To bear witness to the reds in the air here are some of my recent images of lovely Derbyshire.
Thought I’d share these images taken over the last few days in rural Derbyshire. The September and late evening sunshine in two of them combined with a brilliant atmospheric light and cloudscape made for a high contrast photos. No photoshop on these at all, this is pure Derbyshire. So glad I took that early evening walk out of Tideswell last night.
We all take odd things on holiday. I recall in my schooldays before airline security was a thing, my school friends and I put a house brick into a fellow schoolboys luggage when he was due to fly to join his parents on their airforce base in Cyprus. We were at a boarding school that had a clientele of boys whose parents were in the forces, mainly the RAF.
So when we started school again we all wondered if he’d taken the brick to Cyprus and indeed he had.
I’m not really that keen on practical jokes, many played on me that I did not like too much, most are cruel, but this was mild enough to be acceptable, and he found it amusing himself. His mum asked him why he’d brought a brick, and he claimed it was a “school project”. He did not bring it back.
So here I am now in Derbyshire, and before we left we thought, what to do about the lettuce plants. We brought them with us. They are doing very well, the sun up here suits them. No doubt they will travel back with us. Food miles may be but they are still growing. Some people take their dogs on holiday, we take out lettuce.
A proper tap has at least three prongs and one spout for hot, and the other on the other side is for cold. It’s easy to grip with soapy hands and is a classic of its time. It has washers in the right places and it served the nation well, you can still get them but like almost all taps they are probably made in China.
The modern tap can have all sorts of fancy ways to switch it on and can includes a bit that operates the metal plug for the basin. It’s not a proper tap. It has many bits that can go wrong, and if they do go wrong, you are more than likely going to have to replace the whole thing. If you do then think about having two normal taps, you are unlikely ever to need to change theme. Don’t be seduced by so called German engineering, and brands with the word “Von” in them.
Take a lesson from the humble garden tap, they don’t have any truck with fancy items. They put straightfoward utilitarian taps on any allotment site, and so they should.
Then there are the mixer taps. Nothing new there, you can get mixer taps with proper turning handles but beware the modern version with its lift this here and turn that there configuration, especially in the modern shower where you are more than likely to get a downpour of icy water before you’ve worked out exactly how it works. Never a problem with the old ones with the H and the C suitably emblazoned on the top of each tap.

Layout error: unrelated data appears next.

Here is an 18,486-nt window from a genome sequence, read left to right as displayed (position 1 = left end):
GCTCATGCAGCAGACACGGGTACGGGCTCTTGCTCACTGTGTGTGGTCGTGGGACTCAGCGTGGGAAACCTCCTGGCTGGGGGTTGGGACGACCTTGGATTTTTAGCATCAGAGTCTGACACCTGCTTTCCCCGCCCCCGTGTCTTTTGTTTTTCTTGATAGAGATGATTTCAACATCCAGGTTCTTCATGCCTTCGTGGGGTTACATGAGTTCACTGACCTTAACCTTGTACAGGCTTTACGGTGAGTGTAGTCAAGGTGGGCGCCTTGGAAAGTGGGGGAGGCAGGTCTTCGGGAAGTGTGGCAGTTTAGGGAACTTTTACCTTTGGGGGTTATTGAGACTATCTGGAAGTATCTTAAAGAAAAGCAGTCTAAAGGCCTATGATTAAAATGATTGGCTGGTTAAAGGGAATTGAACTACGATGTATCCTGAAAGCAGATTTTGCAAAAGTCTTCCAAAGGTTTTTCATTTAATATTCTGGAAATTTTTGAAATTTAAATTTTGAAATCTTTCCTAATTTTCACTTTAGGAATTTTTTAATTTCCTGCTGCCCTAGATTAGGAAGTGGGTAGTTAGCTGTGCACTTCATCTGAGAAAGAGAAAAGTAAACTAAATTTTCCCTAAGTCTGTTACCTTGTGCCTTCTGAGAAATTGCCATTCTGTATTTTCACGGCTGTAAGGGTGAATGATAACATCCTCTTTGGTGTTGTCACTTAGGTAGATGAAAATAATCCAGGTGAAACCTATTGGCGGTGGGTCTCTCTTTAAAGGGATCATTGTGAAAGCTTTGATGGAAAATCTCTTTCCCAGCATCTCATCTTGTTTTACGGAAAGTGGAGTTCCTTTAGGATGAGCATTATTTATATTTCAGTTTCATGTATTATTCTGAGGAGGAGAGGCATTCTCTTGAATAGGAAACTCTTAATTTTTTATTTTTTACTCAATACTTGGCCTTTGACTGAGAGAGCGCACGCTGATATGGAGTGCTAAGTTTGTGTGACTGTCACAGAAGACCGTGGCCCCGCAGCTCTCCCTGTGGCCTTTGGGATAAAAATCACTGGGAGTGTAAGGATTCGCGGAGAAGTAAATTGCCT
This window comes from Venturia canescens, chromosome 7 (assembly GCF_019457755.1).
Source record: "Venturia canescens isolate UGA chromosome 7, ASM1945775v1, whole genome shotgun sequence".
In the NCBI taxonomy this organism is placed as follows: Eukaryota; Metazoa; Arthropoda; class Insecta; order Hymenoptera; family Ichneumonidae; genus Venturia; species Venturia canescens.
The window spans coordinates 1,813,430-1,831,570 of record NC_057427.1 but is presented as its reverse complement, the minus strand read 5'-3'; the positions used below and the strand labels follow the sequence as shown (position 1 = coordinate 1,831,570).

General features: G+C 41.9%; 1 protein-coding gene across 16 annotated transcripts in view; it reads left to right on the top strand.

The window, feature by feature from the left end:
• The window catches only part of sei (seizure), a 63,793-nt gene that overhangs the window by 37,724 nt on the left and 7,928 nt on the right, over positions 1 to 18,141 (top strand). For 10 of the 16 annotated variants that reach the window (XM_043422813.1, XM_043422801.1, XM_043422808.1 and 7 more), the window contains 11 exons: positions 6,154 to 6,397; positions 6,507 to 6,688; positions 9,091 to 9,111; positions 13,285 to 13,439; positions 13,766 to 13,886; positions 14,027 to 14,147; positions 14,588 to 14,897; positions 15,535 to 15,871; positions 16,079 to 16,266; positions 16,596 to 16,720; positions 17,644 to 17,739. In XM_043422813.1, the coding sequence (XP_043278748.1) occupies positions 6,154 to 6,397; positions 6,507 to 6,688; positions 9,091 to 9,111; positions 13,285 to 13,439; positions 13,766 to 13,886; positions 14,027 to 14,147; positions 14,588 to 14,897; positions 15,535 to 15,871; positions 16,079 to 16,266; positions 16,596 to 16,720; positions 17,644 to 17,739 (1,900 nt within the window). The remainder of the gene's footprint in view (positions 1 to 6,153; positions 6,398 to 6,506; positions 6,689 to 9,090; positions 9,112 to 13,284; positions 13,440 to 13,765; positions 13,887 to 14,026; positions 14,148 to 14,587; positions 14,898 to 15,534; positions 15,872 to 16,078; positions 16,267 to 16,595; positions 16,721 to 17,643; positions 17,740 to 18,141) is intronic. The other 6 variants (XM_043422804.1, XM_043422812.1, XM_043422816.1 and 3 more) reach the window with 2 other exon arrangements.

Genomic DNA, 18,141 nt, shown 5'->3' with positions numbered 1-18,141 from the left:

And plugs? Get a rubber one with a chain fitted so you don’t lose it. Nothing else is acceptable.
Share this, it’s really important.
Here’s a picture taken in Derbyshire to cheer you up.
I’m in Derbyshire and this is a typical Derbyshire dry stone wall. Unusually it’s been very dry here and across the U.K. in the last few weeks. We didn’t get a green and pleasant land by having blue skies and sunshine. We are having a bit of a break before the weather starts to change and winter is upon us, and walls like these return to their normally damp state.
A big thanks to all those lovely people who donated to Longfield in exchange for one or both of my recently published books for children. So far I have sold over 60 books for them, so that’s 300 quid donated to them, for the valuable work they do. To find out more take a look at my website. The books are also available in the Longfield shops in the Bath Road in Cheltenham, and in their shop in King Street, Stroud.
I intend to bang on about the books for the foreseeable future until they all get sold! That may take a while, although there are only 100 of each in existence, so if you have one, you have a limited first edition. This is what they look like.
The final page, perhaps the punchline page is more to the point. The idea is to have read this to your children or grandchildren, and to persuade them that they should stay in bed at night.
I hope you enjoyed this book and my other one. If you would like a copy all the proceeds are going to Longfield. Read all about them here.
You can buy copies of these little tomes either in their shops in Cheltenham and Stroud, where I’m hoping you will part with at least a fiver per copy for them, or you can buy them from here, where the price is £6.50 as long as you can use PayPal. This is to cover postage and packing to you, and for me having to faff about! I’ll send the money for the books to Longfield.
There are only 100 copies of each book available, so they are something of a limited edition.
I hope you have enjoyed my lockdown project, and that you will help me raise funds for this worthy charity.
The Monsters on the Plot
An allotment based tale of bugs and monsters on the plot to be read to young children. Fully illustrated throughout in full colour this small book is 28 pages including the cover. All proceeds will be going to Longfield a charity that looks after people at the other end of life to the target audience. Available in their shops for £5-00 and from here for £6-50 to cover postage and packing. Feel free to pay more knowing you'll be supporting a very worthy cause.
Thanks for dropping into my blog and sticking with the two stories to the end. If you have bought a book, then thank you very much indeed. I undertook the project as a way to entertain my grandchildren and both books are dedicated Sidney, Wilfred, Elliot and my brother’s grandson: Laurie. We missed seeing them over the lockdown and hope we will soon be able to see them all again soon.